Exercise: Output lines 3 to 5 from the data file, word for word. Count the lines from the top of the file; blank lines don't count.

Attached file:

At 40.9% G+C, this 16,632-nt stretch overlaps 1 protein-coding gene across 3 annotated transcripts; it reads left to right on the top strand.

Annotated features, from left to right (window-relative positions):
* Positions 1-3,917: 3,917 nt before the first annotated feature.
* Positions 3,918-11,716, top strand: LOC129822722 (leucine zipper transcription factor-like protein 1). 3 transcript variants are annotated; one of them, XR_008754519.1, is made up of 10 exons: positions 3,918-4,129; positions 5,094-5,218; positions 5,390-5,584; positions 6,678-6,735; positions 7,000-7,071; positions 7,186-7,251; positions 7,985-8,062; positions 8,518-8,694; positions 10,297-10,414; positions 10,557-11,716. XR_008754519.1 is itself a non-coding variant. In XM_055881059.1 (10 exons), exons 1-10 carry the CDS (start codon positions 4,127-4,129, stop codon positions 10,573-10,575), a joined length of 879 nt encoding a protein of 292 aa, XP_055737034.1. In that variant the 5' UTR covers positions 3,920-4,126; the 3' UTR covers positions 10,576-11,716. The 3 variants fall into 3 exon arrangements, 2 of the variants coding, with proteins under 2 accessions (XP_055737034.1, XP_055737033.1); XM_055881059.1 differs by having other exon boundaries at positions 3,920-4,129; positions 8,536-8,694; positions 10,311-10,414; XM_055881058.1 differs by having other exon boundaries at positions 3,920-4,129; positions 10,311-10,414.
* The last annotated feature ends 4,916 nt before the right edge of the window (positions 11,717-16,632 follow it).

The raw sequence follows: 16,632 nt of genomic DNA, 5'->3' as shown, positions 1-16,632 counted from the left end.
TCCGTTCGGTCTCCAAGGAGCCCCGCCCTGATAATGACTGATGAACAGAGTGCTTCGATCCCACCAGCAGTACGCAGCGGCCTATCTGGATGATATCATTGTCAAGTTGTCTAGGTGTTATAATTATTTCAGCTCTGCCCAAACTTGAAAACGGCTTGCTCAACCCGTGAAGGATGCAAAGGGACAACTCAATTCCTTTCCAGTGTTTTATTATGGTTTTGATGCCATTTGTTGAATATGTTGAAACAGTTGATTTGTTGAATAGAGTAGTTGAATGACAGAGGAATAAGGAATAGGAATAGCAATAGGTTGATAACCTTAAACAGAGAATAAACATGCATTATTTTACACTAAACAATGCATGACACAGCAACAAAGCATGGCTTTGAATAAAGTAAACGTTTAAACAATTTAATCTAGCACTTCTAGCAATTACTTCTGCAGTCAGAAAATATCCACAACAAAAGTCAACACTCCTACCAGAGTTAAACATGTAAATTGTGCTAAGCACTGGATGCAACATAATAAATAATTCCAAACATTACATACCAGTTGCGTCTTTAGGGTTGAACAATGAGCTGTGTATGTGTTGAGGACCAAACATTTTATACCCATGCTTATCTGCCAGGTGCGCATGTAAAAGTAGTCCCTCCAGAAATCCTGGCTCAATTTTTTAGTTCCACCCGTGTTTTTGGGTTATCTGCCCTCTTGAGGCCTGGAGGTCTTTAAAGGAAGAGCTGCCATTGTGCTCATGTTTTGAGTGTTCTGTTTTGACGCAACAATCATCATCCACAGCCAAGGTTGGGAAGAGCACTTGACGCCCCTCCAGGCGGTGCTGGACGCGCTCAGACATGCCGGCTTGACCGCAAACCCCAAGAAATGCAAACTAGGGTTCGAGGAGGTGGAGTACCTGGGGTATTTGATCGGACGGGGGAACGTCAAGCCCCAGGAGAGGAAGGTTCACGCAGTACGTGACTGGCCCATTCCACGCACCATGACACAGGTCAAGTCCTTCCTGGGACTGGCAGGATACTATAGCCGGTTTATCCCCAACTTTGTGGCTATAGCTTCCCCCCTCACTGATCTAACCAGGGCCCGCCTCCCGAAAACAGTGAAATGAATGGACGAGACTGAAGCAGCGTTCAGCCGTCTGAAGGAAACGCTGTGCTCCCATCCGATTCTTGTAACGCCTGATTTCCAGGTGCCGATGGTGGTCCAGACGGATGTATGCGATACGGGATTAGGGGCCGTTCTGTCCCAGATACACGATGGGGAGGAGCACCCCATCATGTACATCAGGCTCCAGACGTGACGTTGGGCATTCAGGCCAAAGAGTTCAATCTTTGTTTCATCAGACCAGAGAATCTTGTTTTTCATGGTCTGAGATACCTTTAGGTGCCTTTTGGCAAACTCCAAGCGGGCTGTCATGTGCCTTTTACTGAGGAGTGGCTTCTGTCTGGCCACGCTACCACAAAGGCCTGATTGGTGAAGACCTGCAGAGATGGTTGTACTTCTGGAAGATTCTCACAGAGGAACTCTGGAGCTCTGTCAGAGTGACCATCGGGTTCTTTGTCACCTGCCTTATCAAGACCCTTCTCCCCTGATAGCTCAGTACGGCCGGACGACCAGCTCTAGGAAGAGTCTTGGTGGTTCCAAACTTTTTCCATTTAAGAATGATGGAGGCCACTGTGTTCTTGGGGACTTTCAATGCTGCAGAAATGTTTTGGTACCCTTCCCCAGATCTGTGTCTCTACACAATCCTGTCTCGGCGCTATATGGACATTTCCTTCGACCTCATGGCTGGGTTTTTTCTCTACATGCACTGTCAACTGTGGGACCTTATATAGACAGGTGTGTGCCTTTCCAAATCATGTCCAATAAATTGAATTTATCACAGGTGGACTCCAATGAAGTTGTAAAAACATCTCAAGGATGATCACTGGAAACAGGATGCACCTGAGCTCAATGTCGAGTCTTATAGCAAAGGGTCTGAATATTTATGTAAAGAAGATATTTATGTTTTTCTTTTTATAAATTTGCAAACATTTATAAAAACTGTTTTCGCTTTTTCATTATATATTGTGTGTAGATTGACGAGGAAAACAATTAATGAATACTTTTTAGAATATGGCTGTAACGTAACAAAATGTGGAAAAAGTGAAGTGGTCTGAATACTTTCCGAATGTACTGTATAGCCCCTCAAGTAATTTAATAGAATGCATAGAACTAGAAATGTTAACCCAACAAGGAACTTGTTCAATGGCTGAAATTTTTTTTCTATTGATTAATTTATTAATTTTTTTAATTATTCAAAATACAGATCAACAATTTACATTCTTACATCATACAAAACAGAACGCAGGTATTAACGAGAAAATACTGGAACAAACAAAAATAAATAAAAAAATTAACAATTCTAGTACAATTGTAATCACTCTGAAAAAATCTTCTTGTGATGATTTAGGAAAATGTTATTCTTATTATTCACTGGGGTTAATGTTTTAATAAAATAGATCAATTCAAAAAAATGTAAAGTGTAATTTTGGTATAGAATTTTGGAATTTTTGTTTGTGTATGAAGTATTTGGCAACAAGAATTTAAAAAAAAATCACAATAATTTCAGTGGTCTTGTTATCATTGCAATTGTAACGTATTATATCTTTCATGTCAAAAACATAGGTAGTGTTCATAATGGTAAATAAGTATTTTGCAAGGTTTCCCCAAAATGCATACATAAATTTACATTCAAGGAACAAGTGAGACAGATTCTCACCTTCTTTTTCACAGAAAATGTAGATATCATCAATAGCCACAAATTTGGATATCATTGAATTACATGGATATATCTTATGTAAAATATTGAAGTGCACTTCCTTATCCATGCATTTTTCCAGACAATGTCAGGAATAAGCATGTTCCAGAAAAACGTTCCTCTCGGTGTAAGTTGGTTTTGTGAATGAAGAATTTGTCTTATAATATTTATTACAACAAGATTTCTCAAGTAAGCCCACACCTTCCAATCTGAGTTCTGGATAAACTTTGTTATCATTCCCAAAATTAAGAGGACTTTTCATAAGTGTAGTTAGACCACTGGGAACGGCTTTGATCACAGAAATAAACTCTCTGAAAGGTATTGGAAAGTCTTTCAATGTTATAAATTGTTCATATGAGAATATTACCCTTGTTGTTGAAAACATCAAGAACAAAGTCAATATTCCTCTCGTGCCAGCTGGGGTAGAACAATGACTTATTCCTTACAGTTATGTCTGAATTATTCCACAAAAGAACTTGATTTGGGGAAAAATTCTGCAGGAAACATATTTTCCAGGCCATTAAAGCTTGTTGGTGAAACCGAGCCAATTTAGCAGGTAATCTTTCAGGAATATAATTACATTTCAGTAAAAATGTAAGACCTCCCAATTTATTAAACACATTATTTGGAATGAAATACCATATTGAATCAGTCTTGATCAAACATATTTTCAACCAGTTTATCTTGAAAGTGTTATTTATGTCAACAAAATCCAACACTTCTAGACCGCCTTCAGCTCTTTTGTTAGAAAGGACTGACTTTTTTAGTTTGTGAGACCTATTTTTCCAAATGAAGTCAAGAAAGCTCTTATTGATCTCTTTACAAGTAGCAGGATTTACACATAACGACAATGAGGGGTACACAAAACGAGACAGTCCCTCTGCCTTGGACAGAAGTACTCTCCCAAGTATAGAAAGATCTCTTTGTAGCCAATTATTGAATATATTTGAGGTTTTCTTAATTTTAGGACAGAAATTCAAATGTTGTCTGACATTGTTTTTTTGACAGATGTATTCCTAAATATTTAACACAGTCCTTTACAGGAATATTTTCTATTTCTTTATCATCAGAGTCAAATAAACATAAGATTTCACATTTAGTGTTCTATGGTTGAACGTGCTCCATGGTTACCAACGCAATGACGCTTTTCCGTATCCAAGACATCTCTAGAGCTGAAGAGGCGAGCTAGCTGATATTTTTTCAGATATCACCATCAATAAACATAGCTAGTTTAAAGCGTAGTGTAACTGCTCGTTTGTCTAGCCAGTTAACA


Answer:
* Positions 1-3,917: 3,917 nt before the first annotated feature.
* Positions 3,918-11,716, top strand: LOC129822722 (leucine zipper transcription factor-like protein 1). 3 transcript variants are annotated; one of them, XR_008754519.1, is made up of 10 exons: positions 3,918-4,129; positions 5,094-5,218; positions 5,390-5,584; positions 6,678-6,735; positions 7,000-7,071; positions 7,186-7,251; positions 7,985-8,062; positions 8,518-8,694; positions 10,297-10,414; positions 10,557-11,716. XR_008754519.1 is itself a non-coding variant. In XM_055881059.1 (10 exons), exons 1-10 carry the CDS (start codon positions 4,127-4,129, stop codon positions 10,573-10,575), a joined length of 879 nt encoding a protein of 292 aa, XP_055737034.1. In that variant the 5' UTR covers positions 3,920-4,126; the 3' UTR covers positions 10,576-11,716. The 3 variants fall into 3 exon arrangements, 2 of the variants coding, with proteins under 2 accessions (XP_055737034.1, XP_055737033.1); XM_055881059.1 differs by having other exon boundaries at positions 3,920-4,129; positions 8,536-8,694; positions 10,311-10,414; XM_055881058.1 differs by having other exon boundaries at positions 3,920-4,129; positions 10,311-10,414.
* The last annotated feature ends 4,916 nt before the right edge of the window (positions 11,717-16,632 follow it).